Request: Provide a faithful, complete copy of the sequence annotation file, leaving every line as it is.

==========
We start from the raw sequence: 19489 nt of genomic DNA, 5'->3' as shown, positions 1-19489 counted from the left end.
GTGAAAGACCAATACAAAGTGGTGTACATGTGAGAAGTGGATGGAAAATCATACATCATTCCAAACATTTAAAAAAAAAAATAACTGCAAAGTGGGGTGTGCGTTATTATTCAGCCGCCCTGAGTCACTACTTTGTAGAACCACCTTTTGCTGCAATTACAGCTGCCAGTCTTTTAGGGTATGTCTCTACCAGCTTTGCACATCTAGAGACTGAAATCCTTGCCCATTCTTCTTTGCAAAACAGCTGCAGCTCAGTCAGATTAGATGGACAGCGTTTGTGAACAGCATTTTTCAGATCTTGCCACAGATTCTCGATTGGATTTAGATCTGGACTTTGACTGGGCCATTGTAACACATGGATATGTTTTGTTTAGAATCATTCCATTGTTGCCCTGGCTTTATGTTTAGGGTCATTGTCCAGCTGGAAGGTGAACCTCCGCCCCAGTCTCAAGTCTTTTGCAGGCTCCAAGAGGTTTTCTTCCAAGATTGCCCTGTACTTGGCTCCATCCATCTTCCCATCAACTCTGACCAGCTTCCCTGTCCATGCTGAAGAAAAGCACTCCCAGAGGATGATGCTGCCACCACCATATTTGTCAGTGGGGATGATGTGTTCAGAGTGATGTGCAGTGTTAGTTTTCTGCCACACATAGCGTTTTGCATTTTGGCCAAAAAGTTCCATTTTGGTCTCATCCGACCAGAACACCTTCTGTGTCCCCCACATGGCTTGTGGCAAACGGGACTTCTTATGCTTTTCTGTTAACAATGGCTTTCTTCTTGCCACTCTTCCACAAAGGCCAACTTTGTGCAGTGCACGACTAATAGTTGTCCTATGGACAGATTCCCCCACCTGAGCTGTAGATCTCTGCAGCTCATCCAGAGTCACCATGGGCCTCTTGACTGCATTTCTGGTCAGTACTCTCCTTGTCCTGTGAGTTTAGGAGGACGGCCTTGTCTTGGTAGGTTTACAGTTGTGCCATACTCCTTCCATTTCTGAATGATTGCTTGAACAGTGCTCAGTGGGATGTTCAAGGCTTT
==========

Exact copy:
We start from the raw sequence: 19489 nt of genomic DNA, 5'->3' as shown, positions 1-19489 counted from the left end.
GTGAAAGACCAATACAAAGTGGTGTACATGTGAGAAGTGGATGGAAAATCATACATCATTCCAAACATTTAAAAAAAAAAATAACTGCAAAGTGGGGTGTGCGTTATTATTCAGCCGCCCTGAGTCACTACTTTGTAGAACCACCTTTTGCTGCAATTACAGCTGCCAGTCTTTTAGGGTATGTCTCTACCAGCTTTGCACATCTAGAGACTGAAATCCTTGCCCATTCTTCTTTGCAAAACAGCTGCAGCTCAGTCAGATTAGATGGACAGCGTTTGTGAACAGCATTTTTCAGATCTTGCCACAGATTCTCGATTGGATTTAGATCTGGACTTTGACTGGGCCATTGTAACACATGGATATGTTTTGTTTAGAATCATTCCATTGTTGCCCTGGCTTTATGTTTAGGGTCATTGTCCAGCTGGAAGGTGAACCTCCGCCCCAGTCTCAAGTCTTTTGCAGGCTCCAAGAGGTTTTCTTCCAAGATTGCCCTGTACTTGGCTCCATCCATCTTCCCATCAACTCTGACCAGCTTCCCTGTCCATGCTGAAGAAAAGCACTCCCAGAGGATGATGCTGCCACCACCATATTTGTCAGTGGGGATGATGTGTTCAGAGTGATGTGCAGTGTTAGTTTTCTGCCACACATAGCGTTTTGCATTTTGGCCAAAAAGTTCCATTTTGGTCTCATCCGACCAGAACACCTTCTGTGTCCCCCACATGGCTTGTGGCAAACGGGACTTCTTATGCTTTTCTGTTAACAATGGCTTTCTTCTTGCCACTCTTCCACAAAGGCCAACTTTGTGCAGTGCACGACTAATAGTTGTCCTATGGACAGATTCCCCCACCTGAGCTGTAGATCTCTGCAGCTCATCCAGAGTCACCATGGGCCTCTTGACTGCATTTCTGGTCAGTACTCTCCTTGTCCTGTGAGTTTAGGAGGACGGCCTTGTCTTGGTAGGTTTACAGTTGTGCCATACTCCTTCCATTTCTGAATGATTGCTTGAACAGTGCTCAGTGGGATGTTCAAGGCTTT